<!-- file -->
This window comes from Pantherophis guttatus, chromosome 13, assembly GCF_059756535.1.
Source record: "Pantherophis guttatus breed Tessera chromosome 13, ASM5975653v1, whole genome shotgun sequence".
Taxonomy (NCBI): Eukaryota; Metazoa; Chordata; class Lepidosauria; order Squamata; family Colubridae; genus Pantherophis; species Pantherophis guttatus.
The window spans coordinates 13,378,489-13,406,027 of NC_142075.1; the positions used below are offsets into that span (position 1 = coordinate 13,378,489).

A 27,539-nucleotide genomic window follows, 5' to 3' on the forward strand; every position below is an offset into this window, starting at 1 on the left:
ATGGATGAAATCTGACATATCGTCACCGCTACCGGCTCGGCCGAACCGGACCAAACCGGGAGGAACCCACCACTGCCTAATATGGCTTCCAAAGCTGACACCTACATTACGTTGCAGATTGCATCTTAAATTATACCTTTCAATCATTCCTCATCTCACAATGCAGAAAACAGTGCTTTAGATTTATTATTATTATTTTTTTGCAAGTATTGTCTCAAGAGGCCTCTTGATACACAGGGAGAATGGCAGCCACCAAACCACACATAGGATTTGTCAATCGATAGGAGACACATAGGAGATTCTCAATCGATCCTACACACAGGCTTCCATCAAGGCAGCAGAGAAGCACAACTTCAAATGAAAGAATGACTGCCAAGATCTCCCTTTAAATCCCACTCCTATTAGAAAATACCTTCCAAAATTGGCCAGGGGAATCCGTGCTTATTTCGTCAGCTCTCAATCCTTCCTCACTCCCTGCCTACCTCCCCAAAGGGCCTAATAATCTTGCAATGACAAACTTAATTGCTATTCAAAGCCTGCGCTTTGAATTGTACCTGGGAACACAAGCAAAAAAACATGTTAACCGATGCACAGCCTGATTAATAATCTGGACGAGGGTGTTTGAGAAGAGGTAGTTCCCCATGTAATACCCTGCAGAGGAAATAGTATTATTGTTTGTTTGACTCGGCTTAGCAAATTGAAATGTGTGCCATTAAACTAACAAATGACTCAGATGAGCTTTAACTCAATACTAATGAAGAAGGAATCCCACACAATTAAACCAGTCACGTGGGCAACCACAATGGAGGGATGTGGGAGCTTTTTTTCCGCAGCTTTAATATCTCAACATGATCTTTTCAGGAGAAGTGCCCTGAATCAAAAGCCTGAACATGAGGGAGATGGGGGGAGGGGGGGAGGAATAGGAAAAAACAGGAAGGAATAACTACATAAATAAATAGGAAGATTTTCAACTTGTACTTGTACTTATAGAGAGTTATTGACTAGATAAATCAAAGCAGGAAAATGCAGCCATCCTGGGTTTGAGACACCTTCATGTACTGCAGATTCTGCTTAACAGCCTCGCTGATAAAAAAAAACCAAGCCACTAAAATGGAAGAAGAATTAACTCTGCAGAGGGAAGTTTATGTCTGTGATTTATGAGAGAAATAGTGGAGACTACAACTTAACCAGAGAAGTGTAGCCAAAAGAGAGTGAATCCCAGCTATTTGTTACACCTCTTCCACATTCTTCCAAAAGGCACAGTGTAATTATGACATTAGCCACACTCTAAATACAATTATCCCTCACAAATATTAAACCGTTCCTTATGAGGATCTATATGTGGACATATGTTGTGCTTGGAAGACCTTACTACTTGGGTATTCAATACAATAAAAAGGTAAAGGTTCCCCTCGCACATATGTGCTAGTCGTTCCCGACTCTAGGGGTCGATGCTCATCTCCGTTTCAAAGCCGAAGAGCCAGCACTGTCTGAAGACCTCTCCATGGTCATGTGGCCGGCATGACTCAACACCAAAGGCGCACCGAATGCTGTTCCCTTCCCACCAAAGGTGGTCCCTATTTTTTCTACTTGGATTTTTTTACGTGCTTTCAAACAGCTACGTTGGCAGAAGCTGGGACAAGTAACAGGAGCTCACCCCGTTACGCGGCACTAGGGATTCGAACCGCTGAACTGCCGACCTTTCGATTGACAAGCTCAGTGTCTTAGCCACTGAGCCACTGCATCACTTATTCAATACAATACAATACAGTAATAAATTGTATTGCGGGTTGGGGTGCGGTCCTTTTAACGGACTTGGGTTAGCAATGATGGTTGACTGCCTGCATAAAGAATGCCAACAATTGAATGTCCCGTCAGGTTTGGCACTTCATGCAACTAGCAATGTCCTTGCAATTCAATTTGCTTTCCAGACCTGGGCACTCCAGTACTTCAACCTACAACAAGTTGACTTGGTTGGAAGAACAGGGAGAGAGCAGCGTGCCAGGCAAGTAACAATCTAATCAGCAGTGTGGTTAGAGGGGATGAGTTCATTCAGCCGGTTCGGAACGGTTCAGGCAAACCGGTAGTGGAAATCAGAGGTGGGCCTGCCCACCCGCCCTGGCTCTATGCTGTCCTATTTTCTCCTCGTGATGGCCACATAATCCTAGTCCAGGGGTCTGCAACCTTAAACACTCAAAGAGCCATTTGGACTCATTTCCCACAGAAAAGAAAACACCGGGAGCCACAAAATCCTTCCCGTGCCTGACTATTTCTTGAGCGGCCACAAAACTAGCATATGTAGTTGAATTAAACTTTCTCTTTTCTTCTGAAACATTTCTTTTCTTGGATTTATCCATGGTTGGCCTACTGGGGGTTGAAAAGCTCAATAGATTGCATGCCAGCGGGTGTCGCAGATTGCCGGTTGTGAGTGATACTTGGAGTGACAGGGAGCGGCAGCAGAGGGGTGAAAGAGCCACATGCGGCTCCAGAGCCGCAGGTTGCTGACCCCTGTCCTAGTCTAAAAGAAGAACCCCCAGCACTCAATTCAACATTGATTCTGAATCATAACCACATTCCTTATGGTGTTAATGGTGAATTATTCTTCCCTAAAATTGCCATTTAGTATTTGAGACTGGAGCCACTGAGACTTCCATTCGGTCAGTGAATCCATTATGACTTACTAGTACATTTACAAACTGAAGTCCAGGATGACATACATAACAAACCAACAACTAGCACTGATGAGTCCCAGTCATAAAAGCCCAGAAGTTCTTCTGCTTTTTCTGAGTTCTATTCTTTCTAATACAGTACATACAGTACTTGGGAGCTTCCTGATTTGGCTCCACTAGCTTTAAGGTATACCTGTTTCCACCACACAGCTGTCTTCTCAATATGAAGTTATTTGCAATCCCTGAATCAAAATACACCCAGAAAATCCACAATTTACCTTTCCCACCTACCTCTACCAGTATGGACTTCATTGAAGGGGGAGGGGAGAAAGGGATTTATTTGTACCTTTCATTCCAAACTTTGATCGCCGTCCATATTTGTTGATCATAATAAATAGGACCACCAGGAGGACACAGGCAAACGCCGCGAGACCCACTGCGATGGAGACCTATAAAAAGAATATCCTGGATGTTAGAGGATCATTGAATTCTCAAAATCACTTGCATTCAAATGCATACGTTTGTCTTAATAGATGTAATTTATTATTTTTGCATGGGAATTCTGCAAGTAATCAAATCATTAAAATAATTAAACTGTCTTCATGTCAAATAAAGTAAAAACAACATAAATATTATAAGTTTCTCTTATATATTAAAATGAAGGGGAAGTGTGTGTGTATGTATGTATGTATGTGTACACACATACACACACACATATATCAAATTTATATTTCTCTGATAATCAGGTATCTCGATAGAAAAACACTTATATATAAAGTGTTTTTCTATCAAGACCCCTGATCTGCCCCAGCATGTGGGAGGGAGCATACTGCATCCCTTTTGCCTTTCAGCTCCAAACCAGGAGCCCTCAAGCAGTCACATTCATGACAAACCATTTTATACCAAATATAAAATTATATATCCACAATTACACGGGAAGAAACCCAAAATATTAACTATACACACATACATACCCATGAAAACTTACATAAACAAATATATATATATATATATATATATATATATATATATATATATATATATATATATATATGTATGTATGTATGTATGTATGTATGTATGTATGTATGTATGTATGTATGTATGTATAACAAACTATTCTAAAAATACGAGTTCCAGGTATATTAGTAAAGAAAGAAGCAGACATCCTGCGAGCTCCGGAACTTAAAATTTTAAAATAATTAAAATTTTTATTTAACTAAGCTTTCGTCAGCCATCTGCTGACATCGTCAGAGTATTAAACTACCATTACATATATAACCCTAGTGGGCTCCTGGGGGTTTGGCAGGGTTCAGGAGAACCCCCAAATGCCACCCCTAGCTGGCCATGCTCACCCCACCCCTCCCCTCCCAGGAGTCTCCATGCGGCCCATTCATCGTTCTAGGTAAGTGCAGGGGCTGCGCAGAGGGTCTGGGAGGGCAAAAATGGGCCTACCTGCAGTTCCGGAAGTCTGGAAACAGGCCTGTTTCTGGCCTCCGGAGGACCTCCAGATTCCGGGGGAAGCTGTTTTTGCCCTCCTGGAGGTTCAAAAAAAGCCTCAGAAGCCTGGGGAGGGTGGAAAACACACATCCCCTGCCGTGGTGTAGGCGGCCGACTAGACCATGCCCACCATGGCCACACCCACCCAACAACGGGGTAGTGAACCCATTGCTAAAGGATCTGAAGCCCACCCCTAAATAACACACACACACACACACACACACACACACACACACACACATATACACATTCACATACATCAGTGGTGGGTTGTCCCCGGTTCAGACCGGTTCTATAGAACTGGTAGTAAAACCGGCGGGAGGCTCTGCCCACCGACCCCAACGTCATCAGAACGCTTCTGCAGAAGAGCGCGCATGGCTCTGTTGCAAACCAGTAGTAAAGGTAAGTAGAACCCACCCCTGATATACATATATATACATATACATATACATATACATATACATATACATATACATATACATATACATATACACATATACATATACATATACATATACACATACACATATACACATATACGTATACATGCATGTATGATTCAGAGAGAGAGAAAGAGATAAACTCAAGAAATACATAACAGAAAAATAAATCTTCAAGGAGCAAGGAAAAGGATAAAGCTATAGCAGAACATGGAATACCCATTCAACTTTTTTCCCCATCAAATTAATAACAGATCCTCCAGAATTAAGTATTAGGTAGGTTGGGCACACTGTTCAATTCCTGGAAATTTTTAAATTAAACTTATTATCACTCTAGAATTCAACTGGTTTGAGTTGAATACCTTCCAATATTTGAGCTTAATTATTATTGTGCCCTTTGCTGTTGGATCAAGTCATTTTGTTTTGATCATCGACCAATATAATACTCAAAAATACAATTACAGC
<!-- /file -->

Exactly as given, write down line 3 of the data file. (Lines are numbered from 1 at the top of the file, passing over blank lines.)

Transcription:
Taxonomy (NCBI): Eukaryota; Metazoa; Chordata; class Lepidosauria; order Squamata; family Colubridae; genus Pantherophis; species Pantherophis guttatus.